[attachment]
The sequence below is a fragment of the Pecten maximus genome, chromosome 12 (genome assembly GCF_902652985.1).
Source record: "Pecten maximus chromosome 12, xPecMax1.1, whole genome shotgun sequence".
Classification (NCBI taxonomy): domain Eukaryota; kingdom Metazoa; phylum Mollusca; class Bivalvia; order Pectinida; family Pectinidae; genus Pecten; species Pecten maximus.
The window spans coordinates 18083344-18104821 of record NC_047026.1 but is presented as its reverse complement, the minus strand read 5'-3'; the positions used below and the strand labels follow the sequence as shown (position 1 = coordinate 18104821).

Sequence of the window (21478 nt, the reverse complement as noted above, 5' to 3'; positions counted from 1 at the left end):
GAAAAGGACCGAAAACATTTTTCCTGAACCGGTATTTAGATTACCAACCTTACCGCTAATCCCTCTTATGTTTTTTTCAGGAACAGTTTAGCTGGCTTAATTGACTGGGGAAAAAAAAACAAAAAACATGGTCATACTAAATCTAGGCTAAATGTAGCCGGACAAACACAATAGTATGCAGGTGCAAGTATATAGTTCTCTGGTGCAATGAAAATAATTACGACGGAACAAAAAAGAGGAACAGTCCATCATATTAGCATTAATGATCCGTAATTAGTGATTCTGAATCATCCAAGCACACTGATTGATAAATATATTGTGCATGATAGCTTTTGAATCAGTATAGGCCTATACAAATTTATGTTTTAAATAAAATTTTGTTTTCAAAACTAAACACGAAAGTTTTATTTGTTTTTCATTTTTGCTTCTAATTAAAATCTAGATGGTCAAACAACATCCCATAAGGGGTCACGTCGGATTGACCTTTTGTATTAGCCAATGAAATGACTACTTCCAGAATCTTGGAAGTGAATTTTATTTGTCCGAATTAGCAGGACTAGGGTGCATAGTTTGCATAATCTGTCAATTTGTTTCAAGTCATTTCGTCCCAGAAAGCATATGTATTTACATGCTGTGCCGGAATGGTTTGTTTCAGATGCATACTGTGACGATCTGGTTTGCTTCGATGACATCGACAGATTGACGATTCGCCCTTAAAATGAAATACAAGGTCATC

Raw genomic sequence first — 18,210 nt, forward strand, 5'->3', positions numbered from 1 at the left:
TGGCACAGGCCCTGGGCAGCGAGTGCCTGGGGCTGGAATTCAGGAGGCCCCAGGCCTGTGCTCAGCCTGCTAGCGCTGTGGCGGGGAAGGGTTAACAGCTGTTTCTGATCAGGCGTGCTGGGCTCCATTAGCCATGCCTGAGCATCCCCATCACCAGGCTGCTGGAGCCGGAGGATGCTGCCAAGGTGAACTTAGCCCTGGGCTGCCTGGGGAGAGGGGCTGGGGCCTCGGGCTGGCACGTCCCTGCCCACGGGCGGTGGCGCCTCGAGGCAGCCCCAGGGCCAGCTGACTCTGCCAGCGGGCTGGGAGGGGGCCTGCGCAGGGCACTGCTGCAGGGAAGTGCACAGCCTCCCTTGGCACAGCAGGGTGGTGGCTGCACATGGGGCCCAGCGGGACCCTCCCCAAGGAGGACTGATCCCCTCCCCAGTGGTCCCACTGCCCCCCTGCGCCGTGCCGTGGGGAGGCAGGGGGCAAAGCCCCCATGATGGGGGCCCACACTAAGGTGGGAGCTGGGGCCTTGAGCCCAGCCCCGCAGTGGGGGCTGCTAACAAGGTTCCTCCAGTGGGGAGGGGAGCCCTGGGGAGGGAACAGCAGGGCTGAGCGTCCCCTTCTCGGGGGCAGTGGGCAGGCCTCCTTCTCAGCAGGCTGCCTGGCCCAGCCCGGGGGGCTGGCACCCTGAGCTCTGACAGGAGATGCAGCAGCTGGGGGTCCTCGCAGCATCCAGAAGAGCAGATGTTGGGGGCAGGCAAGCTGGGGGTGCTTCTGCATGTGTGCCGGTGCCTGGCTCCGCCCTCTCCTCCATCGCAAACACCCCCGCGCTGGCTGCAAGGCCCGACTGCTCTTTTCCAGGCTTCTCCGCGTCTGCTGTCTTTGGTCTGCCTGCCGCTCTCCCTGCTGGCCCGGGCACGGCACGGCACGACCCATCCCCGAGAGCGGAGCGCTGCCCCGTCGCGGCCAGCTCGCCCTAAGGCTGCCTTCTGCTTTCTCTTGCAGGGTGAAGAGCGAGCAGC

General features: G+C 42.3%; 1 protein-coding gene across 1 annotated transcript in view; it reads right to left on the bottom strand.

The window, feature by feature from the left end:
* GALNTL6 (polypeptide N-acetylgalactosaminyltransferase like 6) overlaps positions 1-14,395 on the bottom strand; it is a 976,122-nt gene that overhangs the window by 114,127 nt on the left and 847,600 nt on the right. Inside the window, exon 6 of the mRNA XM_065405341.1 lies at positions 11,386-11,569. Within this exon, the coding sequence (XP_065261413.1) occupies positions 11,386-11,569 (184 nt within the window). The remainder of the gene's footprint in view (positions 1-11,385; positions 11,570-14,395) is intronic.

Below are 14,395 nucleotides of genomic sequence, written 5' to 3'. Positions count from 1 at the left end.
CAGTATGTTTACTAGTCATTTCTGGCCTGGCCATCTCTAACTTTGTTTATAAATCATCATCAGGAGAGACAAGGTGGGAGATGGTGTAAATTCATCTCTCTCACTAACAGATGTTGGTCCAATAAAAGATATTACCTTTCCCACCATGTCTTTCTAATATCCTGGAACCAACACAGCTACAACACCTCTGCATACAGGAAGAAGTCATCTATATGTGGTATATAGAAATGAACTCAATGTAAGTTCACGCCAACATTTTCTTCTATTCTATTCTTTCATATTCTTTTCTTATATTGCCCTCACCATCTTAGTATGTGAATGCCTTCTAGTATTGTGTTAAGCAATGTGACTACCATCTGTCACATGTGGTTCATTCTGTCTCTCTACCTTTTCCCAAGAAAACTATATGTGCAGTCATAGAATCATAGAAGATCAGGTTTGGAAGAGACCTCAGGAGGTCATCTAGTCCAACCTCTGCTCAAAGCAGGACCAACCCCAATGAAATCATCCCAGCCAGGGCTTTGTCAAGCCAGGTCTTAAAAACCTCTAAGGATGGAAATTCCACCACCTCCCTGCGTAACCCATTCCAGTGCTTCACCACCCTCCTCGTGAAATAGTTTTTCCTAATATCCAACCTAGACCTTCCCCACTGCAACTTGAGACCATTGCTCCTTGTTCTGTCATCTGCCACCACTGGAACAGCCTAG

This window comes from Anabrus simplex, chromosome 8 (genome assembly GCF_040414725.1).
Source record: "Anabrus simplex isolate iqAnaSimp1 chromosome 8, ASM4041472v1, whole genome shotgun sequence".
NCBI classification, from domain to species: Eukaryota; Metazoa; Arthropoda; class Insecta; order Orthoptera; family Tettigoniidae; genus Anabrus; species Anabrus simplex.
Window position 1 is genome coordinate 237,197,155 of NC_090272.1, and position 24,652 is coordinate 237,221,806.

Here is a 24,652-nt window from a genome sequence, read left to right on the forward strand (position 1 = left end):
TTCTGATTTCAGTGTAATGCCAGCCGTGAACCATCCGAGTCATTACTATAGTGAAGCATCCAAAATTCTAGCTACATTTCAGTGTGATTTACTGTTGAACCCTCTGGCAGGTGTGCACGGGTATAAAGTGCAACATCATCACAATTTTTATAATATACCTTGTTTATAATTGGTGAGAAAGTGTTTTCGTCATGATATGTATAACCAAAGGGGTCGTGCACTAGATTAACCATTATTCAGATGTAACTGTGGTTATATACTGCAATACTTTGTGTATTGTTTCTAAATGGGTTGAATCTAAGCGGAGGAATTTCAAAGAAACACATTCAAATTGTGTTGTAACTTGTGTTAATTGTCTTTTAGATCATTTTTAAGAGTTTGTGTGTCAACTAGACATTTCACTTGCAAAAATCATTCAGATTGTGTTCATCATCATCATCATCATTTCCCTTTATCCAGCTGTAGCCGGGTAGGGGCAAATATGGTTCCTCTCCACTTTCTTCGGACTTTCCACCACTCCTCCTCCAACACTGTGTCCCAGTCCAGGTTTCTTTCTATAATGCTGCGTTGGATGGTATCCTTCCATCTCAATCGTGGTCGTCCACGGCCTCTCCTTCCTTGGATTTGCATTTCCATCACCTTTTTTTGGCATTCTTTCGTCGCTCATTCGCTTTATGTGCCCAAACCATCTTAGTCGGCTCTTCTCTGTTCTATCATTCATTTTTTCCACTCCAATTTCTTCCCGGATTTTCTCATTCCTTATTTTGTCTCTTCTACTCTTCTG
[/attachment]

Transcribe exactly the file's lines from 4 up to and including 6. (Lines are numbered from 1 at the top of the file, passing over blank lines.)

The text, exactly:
The window spans coordinates 18083344-18104821 of record NC_047026.1 but is presented as its reverse complement, the minus strand read 5'-3'; the positions used below and the strand labels follow the sequence as shown (position 1 = coordinate 18104821).

Sequence of the window (21478 nt, the reverse complement as noted above, 5' to 3'; positions counted from 1 at the left end):
GAAAAGGACCGAAAACATTTTTCCTGAACCGGTATTTAGATTACCAACCTTACCGCTAATCCCTCTTATGTTTTTTTCAGGAACAGTTTAGCTGGCTTAATTGACTGGGGAAAAAAAAACAAAAAACATGGTCATACTAAATCTAGGCTAAATGTAGCCGGACAAACACAATAGTATGCAGGTGCAAGTATATAGTTCTCTGGTGCAATGAAAATAATTACGACGGAACAAAAAAGAGGAACAGTCCATCATATTAGCATTAATGATCCGTAATTAGTGATTCTGAATCATCCAAGCACACTGATTGATAAATATATTGTGCATGATAGCTTTTGAATCAGTATAGGCCTATACAAATTTATGTTTTAAATAAAATTTTGTTTTCAAAACTAAACACGAAAGTTTTATTTGTTTTTCATTTTTGCTTCTAATTAAAATCTAGATGGTCAAACAACATCCCATAAGGGGTCACGTCGGATTGACCTTTTGTATTAGCCAATGAAATGACTACTTCCAGAATCTTGGAAGTGAATTTTATTTGTCCGAATTAGCAGGACTAGGGTGCATAGTTTGCATAATCTGTCAATTTGTTTCAAGTCATTTCGTCCCAGAAAGCATATGTATTTACATGCTGTGCCGGAATGGTTTGTTTCAGATGCATACTGTGACGATCTGGTTTGCTTCGATGACATCGACAGATTGACGATTCGCCCTTAAAATGAAATACAAGGTCATC